A new facility has opened in the Downtown Eastside with the goal of helping tackle the complex challenges faced by some of those living there.
The Vancouver Urban Health Centre (VUHC) at 219 Main Street is a partnership between the Vancouver Infectious Disease Centre (VIDC), SRx Health Solutions and Atira Housing.
“Right now for many individuals, they are unable to engage in health care in a way that makes sense to them and is available to them and will meet all of their needs,” Dr. Brian Conway, medical director of VIDC and the newly-opened VUHC, told Global News.
“There’s a lot of heroic work going on in the inner city, but there are clearly gaps because we have an opioid overdose crisis that continues, we have many, many people that are disengaged from care, and this is really meant to meet that need.”
Conway said this model works as it builds on the concept of community pop-up clinics.
People with various needs were able to come to the clinics and speak to doctors and access other supports but they were never permanent facilities, Conway explained.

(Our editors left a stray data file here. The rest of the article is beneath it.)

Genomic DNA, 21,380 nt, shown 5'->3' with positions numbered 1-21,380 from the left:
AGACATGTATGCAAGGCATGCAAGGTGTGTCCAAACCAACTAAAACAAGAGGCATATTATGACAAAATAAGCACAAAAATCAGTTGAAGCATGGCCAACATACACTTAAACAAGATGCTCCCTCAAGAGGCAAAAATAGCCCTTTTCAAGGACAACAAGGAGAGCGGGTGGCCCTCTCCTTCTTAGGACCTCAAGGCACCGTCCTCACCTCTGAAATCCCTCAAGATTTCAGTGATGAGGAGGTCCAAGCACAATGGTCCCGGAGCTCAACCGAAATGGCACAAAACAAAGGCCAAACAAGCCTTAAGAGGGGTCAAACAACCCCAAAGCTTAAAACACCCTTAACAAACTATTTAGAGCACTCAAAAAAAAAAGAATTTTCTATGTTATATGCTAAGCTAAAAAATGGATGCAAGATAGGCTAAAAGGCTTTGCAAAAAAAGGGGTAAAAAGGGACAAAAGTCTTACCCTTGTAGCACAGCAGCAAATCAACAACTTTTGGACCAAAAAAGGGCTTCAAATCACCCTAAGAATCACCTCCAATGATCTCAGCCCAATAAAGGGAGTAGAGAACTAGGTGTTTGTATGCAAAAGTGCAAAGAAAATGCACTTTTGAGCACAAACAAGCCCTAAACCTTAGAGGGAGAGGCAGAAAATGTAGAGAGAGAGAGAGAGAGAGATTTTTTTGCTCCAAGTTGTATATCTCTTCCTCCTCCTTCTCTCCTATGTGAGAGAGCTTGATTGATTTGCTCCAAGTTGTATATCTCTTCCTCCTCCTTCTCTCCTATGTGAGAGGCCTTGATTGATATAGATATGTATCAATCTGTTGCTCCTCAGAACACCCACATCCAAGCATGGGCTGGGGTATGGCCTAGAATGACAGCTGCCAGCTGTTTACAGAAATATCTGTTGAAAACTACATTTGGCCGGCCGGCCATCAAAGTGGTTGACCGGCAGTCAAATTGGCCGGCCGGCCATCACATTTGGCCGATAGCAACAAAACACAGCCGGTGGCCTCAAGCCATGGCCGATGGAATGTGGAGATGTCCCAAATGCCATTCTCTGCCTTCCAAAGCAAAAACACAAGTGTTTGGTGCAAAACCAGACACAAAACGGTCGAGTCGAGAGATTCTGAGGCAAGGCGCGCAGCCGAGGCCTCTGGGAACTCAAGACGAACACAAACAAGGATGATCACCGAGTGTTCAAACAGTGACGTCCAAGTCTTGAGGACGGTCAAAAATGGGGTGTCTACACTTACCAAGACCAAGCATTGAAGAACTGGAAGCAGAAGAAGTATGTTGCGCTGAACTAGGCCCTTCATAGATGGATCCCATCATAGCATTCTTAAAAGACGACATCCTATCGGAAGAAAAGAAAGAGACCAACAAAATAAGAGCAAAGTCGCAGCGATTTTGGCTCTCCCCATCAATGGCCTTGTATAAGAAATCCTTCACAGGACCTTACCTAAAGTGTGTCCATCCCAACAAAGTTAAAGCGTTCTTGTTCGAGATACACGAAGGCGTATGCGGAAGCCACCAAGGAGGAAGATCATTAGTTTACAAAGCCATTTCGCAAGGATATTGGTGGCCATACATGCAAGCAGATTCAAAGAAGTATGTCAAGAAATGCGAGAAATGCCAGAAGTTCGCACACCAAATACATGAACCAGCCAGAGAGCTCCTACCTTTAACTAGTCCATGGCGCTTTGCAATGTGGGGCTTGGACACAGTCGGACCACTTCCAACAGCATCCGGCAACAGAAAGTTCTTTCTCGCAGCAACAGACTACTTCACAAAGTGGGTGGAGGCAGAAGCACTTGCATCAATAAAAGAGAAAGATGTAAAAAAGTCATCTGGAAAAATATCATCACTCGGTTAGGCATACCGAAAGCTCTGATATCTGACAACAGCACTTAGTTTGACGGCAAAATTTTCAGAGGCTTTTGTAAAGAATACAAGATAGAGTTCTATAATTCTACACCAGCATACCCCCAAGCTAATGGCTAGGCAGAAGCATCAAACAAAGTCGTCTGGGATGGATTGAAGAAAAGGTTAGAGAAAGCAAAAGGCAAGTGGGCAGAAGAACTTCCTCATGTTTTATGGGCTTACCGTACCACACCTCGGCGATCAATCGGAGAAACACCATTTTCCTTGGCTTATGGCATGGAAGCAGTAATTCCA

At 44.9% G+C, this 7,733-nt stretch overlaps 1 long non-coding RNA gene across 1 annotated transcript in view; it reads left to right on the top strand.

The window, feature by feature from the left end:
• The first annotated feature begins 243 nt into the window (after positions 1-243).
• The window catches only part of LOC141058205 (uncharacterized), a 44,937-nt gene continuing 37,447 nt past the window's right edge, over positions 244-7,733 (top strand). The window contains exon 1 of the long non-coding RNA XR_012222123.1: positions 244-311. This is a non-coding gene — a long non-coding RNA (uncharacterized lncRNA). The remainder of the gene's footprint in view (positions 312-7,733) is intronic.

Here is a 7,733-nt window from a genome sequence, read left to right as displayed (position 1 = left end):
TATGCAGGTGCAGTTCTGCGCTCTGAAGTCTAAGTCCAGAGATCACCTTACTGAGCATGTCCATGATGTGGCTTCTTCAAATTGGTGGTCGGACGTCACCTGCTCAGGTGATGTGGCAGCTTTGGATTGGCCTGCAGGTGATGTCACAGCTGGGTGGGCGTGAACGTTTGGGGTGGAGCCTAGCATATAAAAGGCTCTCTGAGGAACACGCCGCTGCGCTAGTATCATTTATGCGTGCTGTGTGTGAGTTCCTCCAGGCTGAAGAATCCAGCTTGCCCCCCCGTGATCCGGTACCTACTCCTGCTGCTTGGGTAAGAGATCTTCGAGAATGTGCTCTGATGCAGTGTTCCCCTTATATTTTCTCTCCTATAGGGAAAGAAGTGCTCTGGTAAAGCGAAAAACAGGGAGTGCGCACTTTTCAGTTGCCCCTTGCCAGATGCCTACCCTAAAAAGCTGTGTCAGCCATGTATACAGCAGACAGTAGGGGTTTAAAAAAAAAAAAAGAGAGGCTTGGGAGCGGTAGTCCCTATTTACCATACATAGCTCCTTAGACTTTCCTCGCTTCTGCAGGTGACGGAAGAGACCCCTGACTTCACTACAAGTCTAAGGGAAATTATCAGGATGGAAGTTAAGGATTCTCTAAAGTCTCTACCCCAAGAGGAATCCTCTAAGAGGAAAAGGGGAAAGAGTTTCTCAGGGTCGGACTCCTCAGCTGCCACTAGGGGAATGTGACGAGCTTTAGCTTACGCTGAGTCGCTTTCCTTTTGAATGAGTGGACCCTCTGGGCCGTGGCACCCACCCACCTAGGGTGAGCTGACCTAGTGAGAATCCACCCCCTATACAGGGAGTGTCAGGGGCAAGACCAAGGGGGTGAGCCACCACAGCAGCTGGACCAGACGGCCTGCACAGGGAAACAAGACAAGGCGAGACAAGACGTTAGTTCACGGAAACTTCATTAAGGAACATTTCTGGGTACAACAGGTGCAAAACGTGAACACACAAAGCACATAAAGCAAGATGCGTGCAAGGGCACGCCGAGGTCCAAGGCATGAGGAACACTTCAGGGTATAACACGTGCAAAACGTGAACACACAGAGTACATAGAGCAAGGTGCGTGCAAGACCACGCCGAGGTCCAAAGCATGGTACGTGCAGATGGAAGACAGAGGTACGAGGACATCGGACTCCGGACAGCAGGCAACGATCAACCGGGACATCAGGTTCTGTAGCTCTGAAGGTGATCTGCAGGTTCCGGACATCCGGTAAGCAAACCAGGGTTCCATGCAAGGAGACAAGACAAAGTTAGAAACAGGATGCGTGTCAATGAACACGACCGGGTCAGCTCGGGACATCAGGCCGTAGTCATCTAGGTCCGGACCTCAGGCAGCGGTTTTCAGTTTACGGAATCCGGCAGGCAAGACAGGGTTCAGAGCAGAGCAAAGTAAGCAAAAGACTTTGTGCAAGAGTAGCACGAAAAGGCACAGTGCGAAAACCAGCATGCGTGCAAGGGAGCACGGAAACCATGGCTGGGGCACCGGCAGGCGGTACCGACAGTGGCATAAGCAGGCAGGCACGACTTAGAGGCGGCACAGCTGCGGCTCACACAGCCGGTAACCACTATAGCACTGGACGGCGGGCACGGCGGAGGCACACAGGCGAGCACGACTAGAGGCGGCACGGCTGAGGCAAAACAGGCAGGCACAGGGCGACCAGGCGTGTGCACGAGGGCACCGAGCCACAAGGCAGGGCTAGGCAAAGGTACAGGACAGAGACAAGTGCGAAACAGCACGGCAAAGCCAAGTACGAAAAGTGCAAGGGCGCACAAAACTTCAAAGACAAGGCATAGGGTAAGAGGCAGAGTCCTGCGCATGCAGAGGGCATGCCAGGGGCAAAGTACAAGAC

The VUHC will be open Monday to Friday, 9 a.m. to 5 p.m., so people to drop in when they need to.
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Conway said many services are currently offered in the DTES, but those can often be “fragmented.”
“So this is supplementing the significant efforts that are already being made and just trying to make a good thing better.”
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Janice Abbott, the CEO of Atira Property Management Inc. and Atira Women’s Resource Society, told Global News they were approached by Conway about 18 months ago to get involved in this project.
The VUHC means teams of health-care professionals will now be available to tenants living in Atira’s buildings.
“Our tenants are getting health care that they weren’t getting before because they were missing appointments, couldn’t get to clinics, didn’t want to sit in (waiting rooms),” she said.
“Many women don’t want to sit in waiting rooms in clinics that are all genders because they may have folks in there that have caused them harm so I think building those relationships and having those people in the buildings mean people are getting health care that weren’t getting health care before.”
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